Tag Archive | henri nouwen
“The great illusion of leadership is to think that man can be led out of the desert by someone who has never been there.” One of the things that I love most about offering spiritual direction and companioning is that there is so much more room for responding to the movements of Spirit and less “protocol” for staying removed from people’s pain.
Nothing is more harmful than self-direction, nothing more fatal… I never allowed myself to follow my thought without asking advice” (Instructions of Dorotheus of Gaza)
How poignant this is for our times. How often it is that we seek to find out own way, make our own decisions… “my spiritual journey is my own personal thing and I keep it to myself mostly.” My friends, as good as this sounds, it is not the way to move forward in the spiritual life. We must not separate ourselves from the saints, the fathers and the mothers, that have come before us, whatever religion they may be. They will always tell us of the need for a director, a spiritual companion, a confessor, a community.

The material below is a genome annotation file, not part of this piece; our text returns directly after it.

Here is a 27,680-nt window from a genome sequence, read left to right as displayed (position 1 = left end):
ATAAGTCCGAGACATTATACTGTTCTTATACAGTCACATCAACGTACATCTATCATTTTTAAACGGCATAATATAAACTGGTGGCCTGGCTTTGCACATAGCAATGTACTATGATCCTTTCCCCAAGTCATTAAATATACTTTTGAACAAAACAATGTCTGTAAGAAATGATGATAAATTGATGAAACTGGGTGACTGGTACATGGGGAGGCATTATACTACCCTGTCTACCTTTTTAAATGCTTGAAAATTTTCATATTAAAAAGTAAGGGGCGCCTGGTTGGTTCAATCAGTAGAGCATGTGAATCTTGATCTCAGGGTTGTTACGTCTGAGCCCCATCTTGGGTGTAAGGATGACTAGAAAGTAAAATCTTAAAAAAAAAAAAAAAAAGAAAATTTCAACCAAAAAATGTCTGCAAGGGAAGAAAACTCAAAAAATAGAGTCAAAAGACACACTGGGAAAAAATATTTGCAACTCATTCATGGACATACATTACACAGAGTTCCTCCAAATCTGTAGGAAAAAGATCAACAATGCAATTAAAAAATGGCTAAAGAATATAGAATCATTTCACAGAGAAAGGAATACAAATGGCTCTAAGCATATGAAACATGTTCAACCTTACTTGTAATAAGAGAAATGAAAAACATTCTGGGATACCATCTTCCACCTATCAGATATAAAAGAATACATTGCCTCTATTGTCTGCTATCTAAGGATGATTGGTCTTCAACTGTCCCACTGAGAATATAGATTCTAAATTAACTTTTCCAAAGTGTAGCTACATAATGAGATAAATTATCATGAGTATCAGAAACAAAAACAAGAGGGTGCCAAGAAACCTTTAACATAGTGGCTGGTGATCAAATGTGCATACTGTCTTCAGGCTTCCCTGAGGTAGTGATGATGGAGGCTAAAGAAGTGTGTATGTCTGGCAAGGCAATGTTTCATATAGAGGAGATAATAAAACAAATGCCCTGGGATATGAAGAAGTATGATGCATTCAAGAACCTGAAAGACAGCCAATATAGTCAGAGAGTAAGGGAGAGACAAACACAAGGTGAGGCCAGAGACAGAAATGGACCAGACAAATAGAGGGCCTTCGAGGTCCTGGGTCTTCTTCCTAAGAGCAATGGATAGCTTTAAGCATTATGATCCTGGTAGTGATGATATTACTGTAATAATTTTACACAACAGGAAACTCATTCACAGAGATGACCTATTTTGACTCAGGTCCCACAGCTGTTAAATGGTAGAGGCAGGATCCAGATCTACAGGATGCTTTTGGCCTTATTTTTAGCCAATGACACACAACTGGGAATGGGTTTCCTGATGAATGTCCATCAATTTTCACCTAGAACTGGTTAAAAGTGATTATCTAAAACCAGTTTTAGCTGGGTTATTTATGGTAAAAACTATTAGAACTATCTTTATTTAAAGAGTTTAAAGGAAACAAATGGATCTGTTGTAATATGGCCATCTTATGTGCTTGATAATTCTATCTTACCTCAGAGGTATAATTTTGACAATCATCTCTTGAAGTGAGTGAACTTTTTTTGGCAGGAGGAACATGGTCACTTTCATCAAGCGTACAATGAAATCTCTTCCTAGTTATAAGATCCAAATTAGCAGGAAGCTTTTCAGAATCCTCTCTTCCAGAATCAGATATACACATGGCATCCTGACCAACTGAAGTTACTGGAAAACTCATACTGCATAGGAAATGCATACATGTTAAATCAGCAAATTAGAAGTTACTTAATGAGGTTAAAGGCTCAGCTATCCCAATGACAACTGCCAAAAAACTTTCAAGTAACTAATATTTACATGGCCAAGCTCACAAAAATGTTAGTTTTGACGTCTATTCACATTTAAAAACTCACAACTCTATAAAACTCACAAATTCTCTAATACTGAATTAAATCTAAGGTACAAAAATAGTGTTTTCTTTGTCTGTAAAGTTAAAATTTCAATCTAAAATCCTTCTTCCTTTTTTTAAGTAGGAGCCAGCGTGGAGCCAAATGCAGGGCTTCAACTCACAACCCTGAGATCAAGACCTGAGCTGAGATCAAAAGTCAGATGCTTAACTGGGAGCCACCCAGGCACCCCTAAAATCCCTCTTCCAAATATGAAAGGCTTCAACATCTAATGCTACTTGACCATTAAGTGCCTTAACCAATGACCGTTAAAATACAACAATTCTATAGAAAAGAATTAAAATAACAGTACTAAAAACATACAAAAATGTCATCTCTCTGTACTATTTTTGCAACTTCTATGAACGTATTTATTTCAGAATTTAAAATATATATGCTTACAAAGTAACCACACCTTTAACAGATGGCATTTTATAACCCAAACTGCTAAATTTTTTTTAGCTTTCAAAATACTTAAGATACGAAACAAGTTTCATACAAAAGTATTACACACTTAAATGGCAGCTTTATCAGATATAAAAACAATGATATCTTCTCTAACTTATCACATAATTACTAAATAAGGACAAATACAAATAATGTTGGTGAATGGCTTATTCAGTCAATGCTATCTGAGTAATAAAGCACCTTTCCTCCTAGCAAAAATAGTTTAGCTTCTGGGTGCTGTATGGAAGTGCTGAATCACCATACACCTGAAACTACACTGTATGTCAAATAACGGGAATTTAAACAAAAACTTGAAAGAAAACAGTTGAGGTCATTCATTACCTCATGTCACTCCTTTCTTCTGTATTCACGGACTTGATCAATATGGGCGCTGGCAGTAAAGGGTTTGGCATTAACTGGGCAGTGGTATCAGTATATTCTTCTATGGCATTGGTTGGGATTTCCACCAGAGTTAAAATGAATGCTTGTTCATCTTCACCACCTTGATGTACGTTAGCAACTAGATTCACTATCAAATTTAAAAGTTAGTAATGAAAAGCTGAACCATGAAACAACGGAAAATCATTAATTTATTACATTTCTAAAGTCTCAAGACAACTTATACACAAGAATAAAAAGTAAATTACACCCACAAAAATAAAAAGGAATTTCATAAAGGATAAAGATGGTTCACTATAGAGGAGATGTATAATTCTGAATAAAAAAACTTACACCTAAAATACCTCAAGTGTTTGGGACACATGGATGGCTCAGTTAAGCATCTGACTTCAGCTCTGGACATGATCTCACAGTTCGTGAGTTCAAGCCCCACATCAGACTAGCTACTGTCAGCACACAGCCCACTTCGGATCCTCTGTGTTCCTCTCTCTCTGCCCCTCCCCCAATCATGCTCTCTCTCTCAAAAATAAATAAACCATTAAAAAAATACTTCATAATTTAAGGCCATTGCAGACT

Yesterday, I began my recent writing on small groups and transformational community with the foundational element of the Trust Factor. Much of what I am learning currently is emerging through weekly facilitating Spiritual Integration Classes at myc yoga, here in Bend, OR, and through some extremely good reading (Parker J. Palmer – A Hidden Wholeness). […]
As we look at Becoming Community… journeying in hospitality and belonging, I move to the next chapter (first entry here.) of Henri Nouwen’s book, Reaching Out: the Three Movements of the Spiritual Life. Chapter Four is entitled, “Creating Space for Strangers.” “In our world full of strangers, estranged from their own past, culture and country, […]
Looking for reading to supplement our Sunday night gathering’s study on Becoming Community… journeying in hospitality and belonging (intro entry here), I dusted off Henri Nouwen’s book, Reaching Out: the Three Movements of the Spiritual Life. I’ll be reflecting on a number of things he wrote here, primarily from the section regarding moving from hostility […]